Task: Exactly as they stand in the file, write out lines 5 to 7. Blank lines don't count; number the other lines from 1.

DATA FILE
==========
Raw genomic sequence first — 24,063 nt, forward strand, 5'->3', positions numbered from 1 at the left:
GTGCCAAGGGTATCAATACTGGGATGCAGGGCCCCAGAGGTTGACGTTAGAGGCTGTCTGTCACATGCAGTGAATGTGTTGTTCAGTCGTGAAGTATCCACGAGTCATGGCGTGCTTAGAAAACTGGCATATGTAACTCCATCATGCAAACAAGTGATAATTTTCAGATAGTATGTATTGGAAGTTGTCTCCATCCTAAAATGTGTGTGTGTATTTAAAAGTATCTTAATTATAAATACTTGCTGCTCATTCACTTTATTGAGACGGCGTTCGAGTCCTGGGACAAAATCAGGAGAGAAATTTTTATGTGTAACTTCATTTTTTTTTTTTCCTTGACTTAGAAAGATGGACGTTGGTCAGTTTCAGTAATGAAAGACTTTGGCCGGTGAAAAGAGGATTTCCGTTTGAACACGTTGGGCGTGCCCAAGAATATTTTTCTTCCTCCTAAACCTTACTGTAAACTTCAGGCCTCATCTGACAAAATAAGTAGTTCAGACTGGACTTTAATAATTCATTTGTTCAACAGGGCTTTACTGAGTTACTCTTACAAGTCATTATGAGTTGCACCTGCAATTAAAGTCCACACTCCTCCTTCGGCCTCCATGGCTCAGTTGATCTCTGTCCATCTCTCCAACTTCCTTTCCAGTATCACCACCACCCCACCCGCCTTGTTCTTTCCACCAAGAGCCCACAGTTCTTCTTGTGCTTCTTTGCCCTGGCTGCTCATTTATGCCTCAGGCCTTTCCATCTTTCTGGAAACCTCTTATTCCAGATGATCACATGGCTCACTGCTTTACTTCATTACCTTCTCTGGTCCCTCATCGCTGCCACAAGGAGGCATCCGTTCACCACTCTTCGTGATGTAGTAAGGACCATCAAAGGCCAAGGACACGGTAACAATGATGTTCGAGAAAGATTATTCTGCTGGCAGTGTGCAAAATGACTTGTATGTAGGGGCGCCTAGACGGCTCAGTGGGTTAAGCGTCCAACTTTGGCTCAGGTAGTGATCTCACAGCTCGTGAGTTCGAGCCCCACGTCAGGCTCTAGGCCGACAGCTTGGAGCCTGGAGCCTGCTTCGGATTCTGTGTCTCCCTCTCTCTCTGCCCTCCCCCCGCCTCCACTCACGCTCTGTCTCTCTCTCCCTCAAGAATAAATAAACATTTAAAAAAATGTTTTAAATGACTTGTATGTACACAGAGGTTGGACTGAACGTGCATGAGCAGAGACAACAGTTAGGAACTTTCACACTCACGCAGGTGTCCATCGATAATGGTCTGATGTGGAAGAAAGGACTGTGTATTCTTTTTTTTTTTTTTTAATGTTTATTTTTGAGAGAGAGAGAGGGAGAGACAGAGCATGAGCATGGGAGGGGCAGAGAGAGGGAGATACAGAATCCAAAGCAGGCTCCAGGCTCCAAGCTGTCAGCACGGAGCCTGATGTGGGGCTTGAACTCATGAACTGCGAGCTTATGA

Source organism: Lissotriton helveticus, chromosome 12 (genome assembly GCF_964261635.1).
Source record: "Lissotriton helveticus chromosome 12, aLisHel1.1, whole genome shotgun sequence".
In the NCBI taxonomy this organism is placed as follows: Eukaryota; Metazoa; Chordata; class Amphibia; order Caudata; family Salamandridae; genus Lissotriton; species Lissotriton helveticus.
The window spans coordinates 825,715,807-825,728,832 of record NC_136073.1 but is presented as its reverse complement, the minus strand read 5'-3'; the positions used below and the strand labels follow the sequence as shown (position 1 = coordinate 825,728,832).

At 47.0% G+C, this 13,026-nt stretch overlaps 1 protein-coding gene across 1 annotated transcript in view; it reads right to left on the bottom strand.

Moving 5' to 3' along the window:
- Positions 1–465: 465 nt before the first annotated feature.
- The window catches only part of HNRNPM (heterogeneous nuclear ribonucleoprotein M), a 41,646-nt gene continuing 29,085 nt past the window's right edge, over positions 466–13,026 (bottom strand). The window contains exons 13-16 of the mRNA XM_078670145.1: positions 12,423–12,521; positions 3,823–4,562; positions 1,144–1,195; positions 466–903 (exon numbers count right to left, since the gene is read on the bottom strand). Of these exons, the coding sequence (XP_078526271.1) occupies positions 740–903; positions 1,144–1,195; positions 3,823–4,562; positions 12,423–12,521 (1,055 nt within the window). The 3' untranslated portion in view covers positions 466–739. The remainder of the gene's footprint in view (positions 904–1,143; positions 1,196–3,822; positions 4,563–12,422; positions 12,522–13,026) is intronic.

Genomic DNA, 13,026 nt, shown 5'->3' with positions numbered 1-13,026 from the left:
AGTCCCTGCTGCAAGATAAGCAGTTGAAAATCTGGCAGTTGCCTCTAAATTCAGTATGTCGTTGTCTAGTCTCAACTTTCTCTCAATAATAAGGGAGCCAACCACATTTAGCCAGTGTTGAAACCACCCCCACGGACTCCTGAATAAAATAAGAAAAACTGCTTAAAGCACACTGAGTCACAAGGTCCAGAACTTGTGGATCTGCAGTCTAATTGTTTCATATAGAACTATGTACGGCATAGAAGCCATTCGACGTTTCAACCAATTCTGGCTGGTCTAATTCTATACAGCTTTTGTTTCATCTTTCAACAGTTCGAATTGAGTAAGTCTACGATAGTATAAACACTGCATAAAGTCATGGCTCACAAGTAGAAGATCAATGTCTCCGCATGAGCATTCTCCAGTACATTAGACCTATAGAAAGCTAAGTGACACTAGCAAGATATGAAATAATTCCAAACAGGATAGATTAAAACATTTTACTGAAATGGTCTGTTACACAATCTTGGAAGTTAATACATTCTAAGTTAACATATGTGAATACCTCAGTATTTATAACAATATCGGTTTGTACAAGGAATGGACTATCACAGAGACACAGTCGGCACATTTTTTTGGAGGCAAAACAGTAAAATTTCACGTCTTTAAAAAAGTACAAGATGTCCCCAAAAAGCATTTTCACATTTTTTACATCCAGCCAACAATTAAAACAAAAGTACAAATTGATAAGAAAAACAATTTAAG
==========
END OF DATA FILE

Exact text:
In the NCBI taxonomy this organism is placed as follows: Eukaryota; Metazoa; Chordata; class Amphibia; order Caudata; family Salamandridae; genus Lissotriton; species Lissotriton helveticus.
The window spans coordinates 825,715,807-825,728,832 of record NC_136073.1 but is presented as its reverse complement, the minus strand read 5'-3'; the positions used below and the strand labels follow the sequence as shown (position 1 = coordinate 825,728,832).

At 47.0% G+C, this 13,026-nt stretch overlaps 1 protein-coding gene across 1 annotated transcript in view; it reads right to left on the bottom strand.